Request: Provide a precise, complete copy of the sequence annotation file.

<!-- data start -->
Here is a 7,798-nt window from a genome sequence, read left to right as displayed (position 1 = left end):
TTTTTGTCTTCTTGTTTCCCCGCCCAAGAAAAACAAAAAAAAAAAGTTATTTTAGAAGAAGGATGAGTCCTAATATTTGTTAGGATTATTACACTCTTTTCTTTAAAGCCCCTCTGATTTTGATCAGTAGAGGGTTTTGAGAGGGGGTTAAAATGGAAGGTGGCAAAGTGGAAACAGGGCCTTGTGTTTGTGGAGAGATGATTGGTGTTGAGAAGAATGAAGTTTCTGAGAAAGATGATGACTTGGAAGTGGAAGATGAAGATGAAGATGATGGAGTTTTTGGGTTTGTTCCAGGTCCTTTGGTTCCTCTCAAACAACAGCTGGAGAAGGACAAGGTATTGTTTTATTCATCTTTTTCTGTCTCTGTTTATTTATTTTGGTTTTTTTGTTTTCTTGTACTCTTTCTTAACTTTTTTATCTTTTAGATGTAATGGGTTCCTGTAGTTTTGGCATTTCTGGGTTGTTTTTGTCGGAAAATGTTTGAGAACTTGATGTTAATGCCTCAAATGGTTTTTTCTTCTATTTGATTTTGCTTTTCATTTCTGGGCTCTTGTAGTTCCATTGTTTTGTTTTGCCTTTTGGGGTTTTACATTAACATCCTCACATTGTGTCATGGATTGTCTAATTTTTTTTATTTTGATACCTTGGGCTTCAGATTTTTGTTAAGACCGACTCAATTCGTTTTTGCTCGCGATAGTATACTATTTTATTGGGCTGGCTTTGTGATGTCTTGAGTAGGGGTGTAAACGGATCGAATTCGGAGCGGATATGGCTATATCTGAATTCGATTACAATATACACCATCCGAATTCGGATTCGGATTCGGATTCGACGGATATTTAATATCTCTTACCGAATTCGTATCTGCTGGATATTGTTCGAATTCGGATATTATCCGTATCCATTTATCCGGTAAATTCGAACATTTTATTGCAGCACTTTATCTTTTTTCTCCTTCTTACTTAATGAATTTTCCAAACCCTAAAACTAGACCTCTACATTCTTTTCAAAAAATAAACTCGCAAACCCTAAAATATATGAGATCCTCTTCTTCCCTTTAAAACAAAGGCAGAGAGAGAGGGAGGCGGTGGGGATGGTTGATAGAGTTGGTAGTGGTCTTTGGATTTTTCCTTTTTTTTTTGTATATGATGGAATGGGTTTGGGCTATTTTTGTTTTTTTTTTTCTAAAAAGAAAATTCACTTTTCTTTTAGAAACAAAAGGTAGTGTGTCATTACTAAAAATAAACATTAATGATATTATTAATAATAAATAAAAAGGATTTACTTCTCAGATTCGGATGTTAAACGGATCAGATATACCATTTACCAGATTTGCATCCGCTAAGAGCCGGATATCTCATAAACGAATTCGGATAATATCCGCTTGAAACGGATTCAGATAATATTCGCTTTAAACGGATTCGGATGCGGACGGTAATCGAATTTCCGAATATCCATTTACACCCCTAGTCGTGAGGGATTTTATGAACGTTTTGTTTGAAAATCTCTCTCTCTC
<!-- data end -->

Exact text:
Here is a 7,798-nt window from a genome sequence, read left to right as displayed (position 1 = left end):
TTTTTGTCTTCTTGTTTCCCCGCCCAAGAAAAACAAAAAAAAAAAGTTATTTTAGAAGAAGGATGAGTCCTAATATTTGTTAGGATTATTACACTCTTTTCTTTAAAGCCCCTCTGATTTTGATCAGTAGAGGGTTTTGAGAGGGGGTTAAAATGGAAGGTGGCAAAGTGGAAACAGGGCCTTGTGTTTGTGGAGAGATGATTGGTGTTGAGAAGAATGAAGTTTCTGAGAAAGATGATGACTTGGAAGTGGAAGATGAAGATGAAGATGATGGAGTTTTTGGGTTTGTTCCAGGTCCTTTGGTTCCTCTCAAACAACAGCTGGAGAAGGACAAGGTATTGTTTTATTCATCTTTTTCTGTCTCTGTTTATTTATTTTGGTTTTTTTGTTTTCTTGTACTCTTTCTTAACTTTTTTATCTTTTAGATGTAATGGGTTCCTGTAGTTTTGGCATTTCTGGGTTGTTTTTGTCGGAAAATGTTTGAGAACTTGATGTTAATGCCTCAAATGGTTTTTTCTTCTATTTGATTTTGCTTTTCATTTCTGGGCTCTTGTAGTTCCATTGTTTTGTTTTGCCTTTTGGGGTTTTACATTAACATCCTCACATTGTGTCATGGATTGTCTAATTTTTTTTATTTTGATACCTTGGGCTTCAGATTTTTGTTAAGACCGACTCAATTCGTTTTTGCTCGCGATAGTATACTATTTTATTGGGCTGGCTTTGTGATGTCTTGAGTAGGGGTGTAAACGGATCGAATTCGGAGCGGATATGGCTATATCTGAATTCGATTACAATATACACCATCCGAATTCGGATTCGGATTCGGATTCGACGGATATTTAATATCTCTTACCGAATTCGTATCTGCTGGATATTGTTCGAATTCGGATATTATCCGTATCCATTTATCCGGTAAATTCGAACATTTTATTGCAGCACTTTATCTTTTTTCTCCTTCTTACTTAATGAATTTTCCAAACCCTAAAACTAGACCTCTACATTCTTTTCAAAAAATAAACTCGCAAACCCTAAAATATATGAGATCCTCTTCTTCCCTTTAAAACAAAGGCAGAGAGAGAGGGAGGCGGTGGGGATGGTTGATAGAGTTGGTAGTGGTCTTTGGATTTTTCCTTTTTTTTTTGTATATGATGGAATGGGTTTGGGCTATTTTTGTTTTTTTTTTTCTAAAAAGAAAATTCACTTTTCTTTTAGAAACAAAAGGTAGTGTGTCATTACTAAAAATAAACATTAATGATATTATTAATAATAAATAAAAAGGATTTACTTCTCAGATTCGGATGTTAAACGGATCAGATATACCATTTACCAGATTTGCATCCGCTAAGAGCCGGATATCTCATAAACGAATTCGGATAATATCCGCTTGAAACGGATTCAGATAATATTCGCTTTAAACGGATTCGGATGCGGACGGTAATCGAATTTCCGAATATCCATTTACACCCCTAGTCGTGAGGGATTTTATGAACGTTTTGTTTGAAAATCTCTCTCTCTC